Weblog comments only slightly improve on this by organizing the conversation to a single thread and quite often (and thankfully in my opinion) display them in a flat rolling manner. These discussions are also started by one or a select few individuals that typically increase their quality. While many are beginning to take advantage of the RSS generation functionality found in weblogs tools, weblog comments still require that I use their interface. Furthermore those comments are limited to that one weblog unless I cut, paste and post them elsewhere.

The standard MT implementation is, for me, quite unwieldy. From the main page, one often must click on a link to see the full post. To read and post comments, a second link must be clicked, and to read and post trackbacks, a third one. So, my point regarding your trackbacks are comments thread is that this makes weblog posts as readable as bulletin board topics: the original post and all pertaining comments are on the same page. By the way, one important note on usability (which can be applied to both weblogs and bulletin boards) is Joel Spolksy‘s article Building Communities with Software. I disagree with some of his points – for instance, I favor quoting and previewing, while he’s against it – but it’s a great article.

A key differentiator is that TrackBack-enabled comments have a standardized remote API. It’s my belief that this capability could give rise to tools that allow prolific power commentators to work from one interface. They also allow for me to comment from a post to my weblog. It’s also noteworthy that the distributed loosely coupled nature of TrackBack-enabled comments (quite a mouthful) can be organized and grouped by the individual. (This of course assumes that individual is so inclined. I would because I think some of my best thoughts are not on my weblog.) Bulletin boards and weblog comments alone are constrained to a specific site and grouped by a certain topic or theme.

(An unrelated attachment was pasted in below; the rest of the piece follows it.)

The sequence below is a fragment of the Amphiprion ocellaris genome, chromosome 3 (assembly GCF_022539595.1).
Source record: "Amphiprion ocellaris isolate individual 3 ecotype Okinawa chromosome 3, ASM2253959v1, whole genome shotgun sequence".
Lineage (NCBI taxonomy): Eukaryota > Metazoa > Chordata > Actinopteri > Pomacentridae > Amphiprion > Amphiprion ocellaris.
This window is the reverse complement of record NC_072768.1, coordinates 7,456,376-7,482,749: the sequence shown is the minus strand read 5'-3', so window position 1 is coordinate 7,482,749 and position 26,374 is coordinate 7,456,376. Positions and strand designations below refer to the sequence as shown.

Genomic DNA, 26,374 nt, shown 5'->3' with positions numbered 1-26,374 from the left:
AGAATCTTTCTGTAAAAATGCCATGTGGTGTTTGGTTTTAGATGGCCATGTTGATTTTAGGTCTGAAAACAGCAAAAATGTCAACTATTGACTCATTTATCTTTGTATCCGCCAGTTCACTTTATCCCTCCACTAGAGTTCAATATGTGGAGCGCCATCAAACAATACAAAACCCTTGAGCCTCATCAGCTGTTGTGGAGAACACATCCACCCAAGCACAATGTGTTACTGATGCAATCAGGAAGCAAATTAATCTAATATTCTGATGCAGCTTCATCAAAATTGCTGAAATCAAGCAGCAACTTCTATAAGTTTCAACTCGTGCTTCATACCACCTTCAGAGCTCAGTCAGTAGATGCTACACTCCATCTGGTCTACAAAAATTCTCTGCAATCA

This is a very important point. phpBB has a somewhat complex posting procedure, which I’ve simplified to implement trackback. But it’s reasonably RESTful, which is positive. I won’t go into the REST vs. XML-RPC discussion here, though. But posting comments to someone else’s weblog usually throws me into a different interface, as you say. Not to speak of the various ways of writing links, styling text, seeing a preview (or not).

I see some hope in the convergence of tools like, for instance, NetNewsWire and Feedster. Hopefully in the future we’ll be able to post an article on a weblog/bulletin board, and the next day see aggregated responses to it in a single window, write a comment or rebuttal right there, preview how it will appear, and have it redistributed (as posts, comments, trackbacks or whatever is appropriate in each case) to the interested parties. It would effectively be a distributed bulletin board architecture, among other things. I’d be very interested in discussing how this might be done…